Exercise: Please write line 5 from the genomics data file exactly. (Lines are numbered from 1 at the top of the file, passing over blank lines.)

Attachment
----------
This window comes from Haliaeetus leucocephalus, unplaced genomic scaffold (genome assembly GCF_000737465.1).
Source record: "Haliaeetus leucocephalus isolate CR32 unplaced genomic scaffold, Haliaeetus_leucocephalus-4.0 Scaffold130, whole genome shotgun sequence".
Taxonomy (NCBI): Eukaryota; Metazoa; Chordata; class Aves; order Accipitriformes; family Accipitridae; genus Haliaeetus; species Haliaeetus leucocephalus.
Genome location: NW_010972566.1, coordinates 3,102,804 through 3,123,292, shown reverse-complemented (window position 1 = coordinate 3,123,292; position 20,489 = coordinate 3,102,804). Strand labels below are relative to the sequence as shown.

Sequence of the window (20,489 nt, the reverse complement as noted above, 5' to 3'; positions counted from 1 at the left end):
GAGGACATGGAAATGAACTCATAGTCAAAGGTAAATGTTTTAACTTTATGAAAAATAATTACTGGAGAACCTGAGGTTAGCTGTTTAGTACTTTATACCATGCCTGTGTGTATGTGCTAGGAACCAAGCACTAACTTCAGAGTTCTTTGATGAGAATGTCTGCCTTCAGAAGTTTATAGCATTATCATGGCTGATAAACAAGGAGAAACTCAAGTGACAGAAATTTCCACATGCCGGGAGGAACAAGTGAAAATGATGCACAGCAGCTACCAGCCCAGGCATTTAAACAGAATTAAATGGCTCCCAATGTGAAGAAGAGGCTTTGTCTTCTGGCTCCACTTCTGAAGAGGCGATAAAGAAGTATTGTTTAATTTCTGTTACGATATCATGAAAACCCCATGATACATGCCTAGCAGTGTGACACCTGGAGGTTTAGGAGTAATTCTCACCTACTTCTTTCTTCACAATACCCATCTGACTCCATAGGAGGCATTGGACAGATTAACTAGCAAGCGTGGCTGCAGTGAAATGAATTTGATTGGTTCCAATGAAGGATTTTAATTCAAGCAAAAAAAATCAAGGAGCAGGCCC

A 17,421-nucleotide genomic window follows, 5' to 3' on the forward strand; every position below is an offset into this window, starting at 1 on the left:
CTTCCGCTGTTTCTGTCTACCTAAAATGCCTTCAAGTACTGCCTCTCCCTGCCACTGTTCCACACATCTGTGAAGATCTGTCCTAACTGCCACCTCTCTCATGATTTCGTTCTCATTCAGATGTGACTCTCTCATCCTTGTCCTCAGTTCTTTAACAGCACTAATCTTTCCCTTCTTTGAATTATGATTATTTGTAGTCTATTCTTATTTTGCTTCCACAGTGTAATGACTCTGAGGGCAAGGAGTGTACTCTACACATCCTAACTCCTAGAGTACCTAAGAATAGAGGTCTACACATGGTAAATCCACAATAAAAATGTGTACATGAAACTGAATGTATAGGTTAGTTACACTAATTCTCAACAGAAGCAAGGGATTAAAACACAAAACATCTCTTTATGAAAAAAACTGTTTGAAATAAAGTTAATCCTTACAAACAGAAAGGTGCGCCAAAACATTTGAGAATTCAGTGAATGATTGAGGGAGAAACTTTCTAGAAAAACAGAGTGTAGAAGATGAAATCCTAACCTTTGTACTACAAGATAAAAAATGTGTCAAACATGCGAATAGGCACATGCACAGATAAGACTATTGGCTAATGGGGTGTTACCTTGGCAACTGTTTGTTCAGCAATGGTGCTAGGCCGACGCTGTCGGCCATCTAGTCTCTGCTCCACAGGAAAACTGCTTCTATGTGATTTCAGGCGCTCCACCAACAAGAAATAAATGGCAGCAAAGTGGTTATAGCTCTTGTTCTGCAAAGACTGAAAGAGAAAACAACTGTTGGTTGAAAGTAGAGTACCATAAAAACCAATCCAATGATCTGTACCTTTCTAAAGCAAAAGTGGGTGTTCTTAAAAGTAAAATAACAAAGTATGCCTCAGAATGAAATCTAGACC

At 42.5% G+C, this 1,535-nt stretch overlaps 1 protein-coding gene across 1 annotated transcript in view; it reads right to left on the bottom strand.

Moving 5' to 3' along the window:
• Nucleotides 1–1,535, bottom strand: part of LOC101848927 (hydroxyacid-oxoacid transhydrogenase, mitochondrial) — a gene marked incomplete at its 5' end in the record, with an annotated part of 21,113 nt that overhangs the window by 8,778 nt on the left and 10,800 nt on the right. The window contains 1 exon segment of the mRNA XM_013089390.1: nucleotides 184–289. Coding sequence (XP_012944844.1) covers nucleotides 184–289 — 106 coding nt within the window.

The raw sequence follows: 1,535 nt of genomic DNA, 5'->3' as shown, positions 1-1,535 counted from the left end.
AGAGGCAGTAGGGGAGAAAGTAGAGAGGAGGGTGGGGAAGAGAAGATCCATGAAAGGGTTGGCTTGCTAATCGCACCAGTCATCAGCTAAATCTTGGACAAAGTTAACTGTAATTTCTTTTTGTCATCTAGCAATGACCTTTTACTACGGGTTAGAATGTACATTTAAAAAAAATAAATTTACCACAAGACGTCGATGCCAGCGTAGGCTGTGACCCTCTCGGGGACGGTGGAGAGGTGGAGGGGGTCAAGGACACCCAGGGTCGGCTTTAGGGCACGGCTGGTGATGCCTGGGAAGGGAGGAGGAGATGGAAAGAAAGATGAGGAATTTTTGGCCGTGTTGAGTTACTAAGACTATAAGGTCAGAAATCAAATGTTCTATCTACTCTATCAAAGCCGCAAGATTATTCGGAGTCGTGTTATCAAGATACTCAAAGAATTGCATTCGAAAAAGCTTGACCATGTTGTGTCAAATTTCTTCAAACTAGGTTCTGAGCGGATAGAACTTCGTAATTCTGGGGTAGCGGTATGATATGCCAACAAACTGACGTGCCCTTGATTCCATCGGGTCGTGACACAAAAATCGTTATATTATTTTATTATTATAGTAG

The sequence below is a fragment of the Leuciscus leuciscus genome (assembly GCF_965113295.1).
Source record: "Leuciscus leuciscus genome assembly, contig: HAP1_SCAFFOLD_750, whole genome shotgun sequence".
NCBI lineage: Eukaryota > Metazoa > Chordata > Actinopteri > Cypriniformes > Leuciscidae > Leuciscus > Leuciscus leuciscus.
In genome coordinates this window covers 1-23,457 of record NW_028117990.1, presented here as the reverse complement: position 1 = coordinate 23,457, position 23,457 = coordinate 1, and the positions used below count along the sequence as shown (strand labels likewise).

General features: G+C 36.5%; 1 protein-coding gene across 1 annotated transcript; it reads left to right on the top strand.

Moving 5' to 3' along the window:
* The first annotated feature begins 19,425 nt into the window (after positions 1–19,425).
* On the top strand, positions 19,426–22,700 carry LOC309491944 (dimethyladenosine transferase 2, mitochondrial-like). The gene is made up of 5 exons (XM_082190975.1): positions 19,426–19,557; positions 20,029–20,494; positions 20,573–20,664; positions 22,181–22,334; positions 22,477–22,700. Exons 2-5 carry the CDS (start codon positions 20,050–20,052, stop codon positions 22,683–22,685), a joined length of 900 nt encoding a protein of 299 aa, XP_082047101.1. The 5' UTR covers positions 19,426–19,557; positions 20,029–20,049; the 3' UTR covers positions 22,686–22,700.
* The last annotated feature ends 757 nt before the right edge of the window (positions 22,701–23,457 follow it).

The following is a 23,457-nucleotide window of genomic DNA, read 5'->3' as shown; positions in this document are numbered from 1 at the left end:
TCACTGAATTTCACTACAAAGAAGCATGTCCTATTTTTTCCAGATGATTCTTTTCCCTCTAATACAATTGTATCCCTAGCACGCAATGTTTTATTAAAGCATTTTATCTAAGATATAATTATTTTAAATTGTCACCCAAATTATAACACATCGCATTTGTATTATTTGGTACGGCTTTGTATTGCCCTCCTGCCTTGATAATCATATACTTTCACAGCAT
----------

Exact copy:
Sequence of the window (20,489 nt, the reverse complement as noted above, 5' to 3'; positions counted from 1 at the left end):